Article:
[BioC] Re: Affy Present Calls

Francois Collin fcollin at sbcglobal.net
Thu Oct 9 10:45:19 MEST 2003

Just a couple of comments to add.
To filter or not to filter will depend on the application.  If your problem is one of classification and you don't care what fragments are used in your classifier function, there is no harm in filtering absent genes.  You will have plenty of genes to select from among the more reproducible, high intensity fragments that are called present all the time.  If you are looking for marker genes, on the other hand, filtering on presence calls may very well hide some relevent markers.
What is of interest to me is a thorough characterization of probe sets with respect to the relationship between PM and MM and the effect on detection of mRNA molecule.  When is the call even worthy of its name?  To me "call=P" means PMs are greater than MM by some reasonable measure.  When does is "call=P" equivalent to "the mRNA molecule is present"?  I would publish such a report (If I was editor, that is.)


Eric <emblal at uky.edu> wrote:

As a user I can second that- we definitely use P/A (as well as scaling factor) to see if a chip within a treatment group has gone awry.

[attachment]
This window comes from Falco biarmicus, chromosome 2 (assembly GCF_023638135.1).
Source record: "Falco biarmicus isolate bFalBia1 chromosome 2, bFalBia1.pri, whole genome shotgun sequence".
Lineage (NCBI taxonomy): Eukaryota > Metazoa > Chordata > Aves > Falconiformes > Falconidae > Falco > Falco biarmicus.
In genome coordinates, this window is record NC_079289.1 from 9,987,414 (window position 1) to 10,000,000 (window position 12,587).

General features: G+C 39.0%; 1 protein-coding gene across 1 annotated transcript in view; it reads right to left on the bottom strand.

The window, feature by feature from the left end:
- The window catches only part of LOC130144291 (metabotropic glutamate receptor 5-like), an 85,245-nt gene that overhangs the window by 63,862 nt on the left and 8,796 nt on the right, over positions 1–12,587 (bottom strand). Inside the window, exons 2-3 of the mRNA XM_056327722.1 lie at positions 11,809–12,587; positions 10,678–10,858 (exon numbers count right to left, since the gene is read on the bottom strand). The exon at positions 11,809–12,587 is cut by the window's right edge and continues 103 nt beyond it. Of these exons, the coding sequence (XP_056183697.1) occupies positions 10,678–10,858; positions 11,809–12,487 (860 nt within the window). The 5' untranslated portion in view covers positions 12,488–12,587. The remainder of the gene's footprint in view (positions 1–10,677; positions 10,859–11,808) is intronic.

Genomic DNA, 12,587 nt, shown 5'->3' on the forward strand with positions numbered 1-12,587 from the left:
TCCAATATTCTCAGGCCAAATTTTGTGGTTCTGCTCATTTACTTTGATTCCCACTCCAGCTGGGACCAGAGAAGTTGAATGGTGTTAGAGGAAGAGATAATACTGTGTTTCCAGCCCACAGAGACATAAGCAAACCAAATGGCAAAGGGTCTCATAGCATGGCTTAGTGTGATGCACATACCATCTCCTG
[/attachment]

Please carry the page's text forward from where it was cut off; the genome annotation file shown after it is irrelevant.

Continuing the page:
Regarding  P/A calls as a filter- I'm fairly certain most users would agree that, among the probe sets found to be present in 100% of the chips in the study, there are a greater proportion of statistically significant findings than would be found among the chips that were 100% absent- of course this is with MAS5 as a probe level algorithm. 

Interestingly, our own lab's observations are that, among probe sets in which >80% of the chips shows presence calls in one treatment group and <20% of the chips show presence in the other treatment group (a relatively small group of 20 genes in the example I'm using- 10 chips per group), the significance proportion was actually worse than in the 'fully present cadre'. I've seen this in at least three other data sets with 7or more chips per group. Although my initial assumption was that selecting for presence in one group and absence in the other would bias me towards finding significant results, my interpretation after seeing that this selection actually reduces the 'significance proportion' is that dividing up the data by P/A call like this isolates probe sets for which the data is noisier, but not necessarily smaller, in one group than the other.